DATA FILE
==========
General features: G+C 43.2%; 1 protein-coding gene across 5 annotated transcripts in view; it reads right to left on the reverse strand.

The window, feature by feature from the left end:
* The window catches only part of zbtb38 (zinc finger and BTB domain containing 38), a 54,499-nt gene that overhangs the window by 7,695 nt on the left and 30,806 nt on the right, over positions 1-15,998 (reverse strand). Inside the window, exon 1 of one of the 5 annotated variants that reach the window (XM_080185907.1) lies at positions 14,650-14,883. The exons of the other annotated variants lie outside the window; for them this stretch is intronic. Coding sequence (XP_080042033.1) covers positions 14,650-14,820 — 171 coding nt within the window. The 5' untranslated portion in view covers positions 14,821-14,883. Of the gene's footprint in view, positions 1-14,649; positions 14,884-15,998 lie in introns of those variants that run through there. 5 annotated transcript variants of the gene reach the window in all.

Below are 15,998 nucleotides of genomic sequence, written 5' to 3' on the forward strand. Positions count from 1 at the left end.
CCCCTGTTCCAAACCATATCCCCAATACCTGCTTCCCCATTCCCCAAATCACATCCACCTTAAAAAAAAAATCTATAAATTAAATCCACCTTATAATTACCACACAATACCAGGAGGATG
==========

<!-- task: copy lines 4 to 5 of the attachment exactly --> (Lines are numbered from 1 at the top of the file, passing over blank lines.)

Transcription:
Below are 15,998 nucleotides of genomic sequence, written 5' to 3' on the forward strand. Positions count from 1 at the left end.
CCCCTGTTCCAAACCATATCCCCAATACCTGCTTCCCCATTCCCCAAATCACATCCACCTTAAAAAAAAAATCTATAAATTAAATCCACCTTATAATTACCACACAATACCAGGAGGATG